Reply
  • December 17, 2010 at 10:33 am
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    Two comments:
    1. Value of Web-based research vs. ordinary CT and physician polling cannot be overstated.
    2. Chronic pain and fatigue appear to be linked. That’s a double-wammy.

    Bob

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    • December 17, 2010 at 12:18 pm
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      Thanks, Bob. Great points.

      And I don’t know why they studied women only. I do appreciate this work so much, but the fact that men suffer too makes us women look less “hysterical” regarding pain.

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      • January 6, 2011 at 1:04 am
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        Not to “Man Bash” but some how I don’t think most men with RA probably aren’t all that stoic about their pain either.
        Love the research charts, very enlightening. Thank you.

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  • December 17, 2010 at 10:40 am
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    Hi Kelly,

    If you get a chance to talk with Dr. Strand, I would like to know what kind of pain and pain management training that rheumatologists typically recieve. I’d also like to hear her opinions on how she thinks that RA patients should address the issue of poorly managed pain with their doctors.

    I’m hesitant to say this (knock on wood), but I’ve gotten an early Christmas present from my immune system. For the last week or so my pain, stiffness and swelling have been much reduced. What a joy it has been to wake up and work through my morning stiffness in 5 or 10 minutes. I hope it will last.

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    • December 17, 2010 at 12:20 pm
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      Great input. & I’m glad to hear of your remitting symptoms. Sneaky RA does give most patients a break now and then. Enjoy.

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  • December 17, 2010 at 11:20 am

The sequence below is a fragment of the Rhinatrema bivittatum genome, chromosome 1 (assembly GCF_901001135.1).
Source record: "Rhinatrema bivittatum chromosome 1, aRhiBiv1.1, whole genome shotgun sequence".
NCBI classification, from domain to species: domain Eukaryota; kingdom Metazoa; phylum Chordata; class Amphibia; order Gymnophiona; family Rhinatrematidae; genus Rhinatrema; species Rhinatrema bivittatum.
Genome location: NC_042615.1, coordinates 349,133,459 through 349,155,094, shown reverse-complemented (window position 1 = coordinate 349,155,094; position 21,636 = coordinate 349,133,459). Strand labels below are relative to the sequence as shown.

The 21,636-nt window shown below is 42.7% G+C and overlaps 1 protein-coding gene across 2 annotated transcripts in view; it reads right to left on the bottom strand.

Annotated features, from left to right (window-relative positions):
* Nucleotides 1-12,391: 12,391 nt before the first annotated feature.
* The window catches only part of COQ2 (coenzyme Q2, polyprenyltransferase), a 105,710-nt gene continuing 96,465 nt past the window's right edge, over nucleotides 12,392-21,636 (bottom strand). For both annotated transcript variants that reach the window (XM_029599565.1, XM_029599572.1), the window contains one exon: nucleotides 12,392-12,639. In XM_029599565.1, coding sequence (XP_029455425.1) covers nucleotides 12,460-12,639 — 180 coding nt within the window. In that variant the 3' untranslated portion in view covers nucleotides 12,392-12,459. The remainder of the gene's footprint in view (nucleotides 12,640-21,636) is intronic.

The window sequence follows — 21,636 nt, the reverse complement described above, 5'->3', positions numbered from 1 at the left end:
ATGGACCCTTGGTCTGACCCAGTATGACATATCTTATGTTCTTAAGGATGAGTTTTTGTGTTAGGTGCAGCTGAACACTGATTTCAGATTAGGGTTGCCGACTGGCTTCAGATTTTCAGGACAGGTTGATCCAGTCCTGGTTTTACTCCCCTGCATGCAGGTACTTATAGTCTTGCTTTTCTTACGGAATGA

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    A thank you doesn’t quite seem like enough to tell Dr Strand for the study but what else do we have. It is so hard to get anyone to listen to you when you try and describe your pain (sometimes we really don’t know how to describe it) your doctor shouldn’t have to be convinced! I think most of us try to hide it so we don’t scare/worry/irritate our partners, family and friends. Not to mention we are afraid they will stop listening and then we will be alone-sure seems like more people walk out then in when you have RA. We are afraid to tell our doctors about our pain for fear it won’t be taken seriously or be told it is all in our head, or maybe worse that we just have to learn to live with it-we already know that. My lumbar has not been anywhere near acceptable after my surgery, I tried telling the docs and they just said it will take time. Now, 2 years later and a neurological exam from hell later the news is, well horrible! Maybe if they would have listened sooner, who knows. After the appointment and a discussion with my husband we were sitting in the parking lot of a camera store when he said, well are you ready to go get your Christmas present? I sat and cried, as hard as I have cried in years! The only positive thing the neurologist said was I didn’t have carpal tunnel (would rather have that then what he said) Poor guy just looked at me and said “You never break down?!” Some times we do and if our doctors would listen closer, hear what we say, don’t make us beg for pain relief our lives would be just that much easier. Guess what doc, we really do NOT want another pill to take a day! We aren’t drug abusers, we aren’t selling them on the black market and we won’t share with others because they are precious to us (the pills).